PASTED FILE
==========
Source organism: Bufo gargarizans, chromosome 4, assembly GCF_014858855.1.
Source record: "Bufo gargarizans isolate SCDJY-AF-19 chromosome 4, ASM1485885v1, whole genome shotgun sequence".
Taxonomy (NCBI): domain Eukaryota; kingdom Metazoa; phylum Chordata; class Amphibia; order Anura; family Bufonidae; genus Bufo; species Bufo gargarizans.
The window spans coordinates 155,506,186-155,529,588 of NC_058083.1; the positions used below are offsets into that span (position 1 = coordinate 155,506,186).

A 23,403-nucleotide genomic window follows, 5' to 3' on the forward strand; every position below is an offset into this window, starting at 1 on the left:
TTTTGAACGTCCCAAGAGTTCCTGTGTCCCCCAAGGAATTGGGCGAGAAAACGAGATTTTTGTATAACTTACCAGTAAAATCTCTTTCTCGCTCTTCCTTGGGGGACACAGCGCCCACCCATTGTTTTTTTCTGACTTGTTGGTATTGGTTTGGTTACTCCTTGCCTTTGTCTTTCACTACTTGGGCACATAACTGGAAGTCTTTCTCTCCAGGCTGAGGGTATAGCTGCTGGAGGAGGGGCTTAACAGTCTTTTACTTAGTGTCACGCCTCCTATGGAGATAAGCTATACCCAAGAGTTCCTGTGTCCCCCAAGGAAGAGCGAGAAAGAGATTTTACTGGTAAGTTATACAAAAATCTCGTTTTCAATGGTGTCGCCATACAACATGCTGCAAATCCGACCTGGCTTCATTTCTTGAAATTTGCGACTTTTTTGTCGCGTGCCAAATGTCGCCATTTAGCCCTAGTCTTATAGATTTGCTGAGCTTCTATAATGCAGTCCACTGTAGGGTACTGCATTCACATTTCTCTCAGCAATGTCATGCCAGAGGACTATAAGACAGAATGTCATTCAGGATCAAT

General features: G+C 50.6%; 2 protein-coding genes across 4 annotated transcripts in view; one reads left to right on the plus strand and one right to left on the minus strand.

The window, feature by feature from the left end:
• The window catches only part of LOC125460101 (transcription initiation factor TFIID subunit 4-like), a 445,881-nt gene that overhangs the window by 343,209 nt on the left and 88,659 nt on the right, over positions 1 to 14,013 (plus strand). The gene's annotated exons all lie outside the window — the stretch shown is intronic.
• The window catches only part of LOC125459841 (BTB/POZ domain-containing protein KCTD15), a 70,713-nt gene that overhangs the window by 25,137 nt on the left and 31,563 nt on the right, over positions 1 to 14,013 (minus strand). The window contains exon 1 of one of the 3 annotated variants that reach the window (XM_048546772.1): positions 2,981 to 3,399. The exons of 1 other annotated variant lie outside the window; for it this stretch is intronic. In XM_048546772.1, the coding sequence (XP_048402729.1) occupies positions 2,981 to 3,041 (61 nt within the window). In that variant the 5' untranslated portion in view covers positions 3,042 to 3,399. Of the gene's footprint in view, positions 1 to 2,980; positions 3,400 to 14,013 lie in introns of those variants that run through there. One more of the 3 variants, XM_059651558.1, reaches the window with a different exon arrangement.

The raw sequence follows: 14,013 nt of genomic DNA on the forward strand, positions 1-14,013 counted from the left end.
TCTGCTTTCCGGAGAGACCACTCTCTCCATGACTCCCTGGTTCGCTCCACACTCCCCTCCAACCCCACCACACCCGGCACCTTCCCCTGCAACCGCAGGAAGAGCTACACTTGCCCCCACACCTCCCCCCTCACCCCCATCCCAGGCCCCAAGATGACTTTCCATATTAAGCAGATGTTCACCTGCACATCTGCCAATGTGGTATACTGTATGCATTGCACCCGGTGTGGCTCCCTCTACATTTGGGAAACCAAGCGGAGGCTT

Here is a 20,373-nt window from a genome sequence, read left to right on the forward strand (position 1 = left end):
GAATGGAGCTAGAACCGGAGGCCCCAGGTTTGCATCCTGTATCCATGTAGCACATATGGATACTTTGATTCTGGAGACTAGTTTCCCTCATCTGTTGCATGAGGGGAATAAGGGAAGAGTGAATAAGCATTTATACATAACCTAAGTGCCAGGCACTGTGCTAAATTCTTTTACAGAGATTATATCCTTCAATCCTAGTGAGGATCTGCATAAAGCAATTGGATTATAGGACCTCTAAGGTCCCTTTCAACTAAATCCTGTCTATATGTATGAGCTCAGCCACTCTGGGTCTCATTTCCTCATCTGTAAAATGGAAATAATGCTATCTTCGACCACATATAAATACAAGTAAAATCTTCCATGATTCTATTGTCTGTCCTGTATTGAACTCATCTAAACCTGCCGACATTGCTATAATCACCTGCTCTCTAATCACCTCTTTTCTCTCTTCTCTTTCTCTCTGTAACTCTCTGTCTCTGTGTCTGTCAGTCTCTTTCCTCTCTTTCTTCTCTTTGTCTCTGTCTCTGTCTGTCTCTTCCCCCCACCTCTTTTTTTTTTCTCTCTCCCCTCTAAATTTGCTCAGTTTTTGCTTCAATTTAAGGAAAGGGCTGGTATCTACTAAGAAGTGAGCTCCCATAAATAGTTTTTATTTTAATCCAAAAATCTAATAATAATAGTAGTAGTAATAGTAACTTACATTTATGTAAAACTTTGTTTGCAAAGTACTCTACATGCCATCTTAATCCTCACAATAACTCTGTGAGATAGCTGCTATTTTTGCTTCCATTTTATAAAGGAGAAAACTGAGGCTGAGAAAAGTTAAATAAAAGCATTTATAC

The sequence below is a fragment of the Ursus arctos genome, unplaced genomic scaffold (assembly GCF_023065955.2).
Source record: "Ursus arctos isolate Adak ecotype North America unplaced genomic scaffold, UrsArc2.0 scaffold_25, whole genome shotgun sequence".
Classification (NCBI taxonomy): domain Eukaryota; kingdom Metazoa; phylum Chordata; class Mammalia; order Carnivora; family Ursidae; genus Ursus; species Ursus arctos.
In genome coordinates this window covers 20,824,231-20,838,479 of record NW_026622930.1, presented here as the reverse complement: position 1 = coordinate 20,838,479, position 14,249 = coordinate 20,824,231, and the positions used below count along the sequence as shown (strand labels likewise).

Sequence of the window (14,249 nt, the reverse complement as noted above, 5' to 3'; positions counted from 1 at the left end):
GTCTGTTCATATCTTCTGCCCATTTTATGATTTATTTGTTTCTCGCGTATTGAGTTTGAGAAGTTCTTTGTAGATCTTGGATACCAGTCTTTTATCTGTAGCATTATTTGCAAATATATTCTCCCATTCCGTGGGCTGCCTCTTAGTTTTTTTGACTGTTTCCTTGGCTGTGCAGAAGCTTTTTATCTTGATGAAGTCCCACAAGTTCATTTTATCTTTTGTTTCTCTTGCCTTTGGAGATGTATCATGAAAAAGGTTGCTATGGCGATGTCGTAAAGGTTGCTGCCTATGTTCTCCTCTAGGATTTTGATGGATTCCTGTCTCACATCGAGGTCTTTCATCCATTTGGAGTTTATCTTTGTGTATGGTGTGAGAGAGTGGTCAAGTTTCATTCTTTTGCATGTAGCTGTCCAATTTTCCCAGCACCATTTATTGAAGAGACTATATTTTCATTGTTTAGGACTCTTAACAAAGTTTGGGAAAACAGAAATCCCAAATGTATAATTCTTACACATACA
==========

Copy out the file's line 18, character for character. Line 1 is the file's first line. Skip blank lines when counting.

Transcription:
In genome coordinates this window covers 20,824,231-20,838,479 of record NW_026622930.1, presented here as the reverse complement: position 1 = coordinate 20,838,479, position 14,249 = coordinate 20,824,231, and the positions used below count along the sequence as shown (strand labels likewise).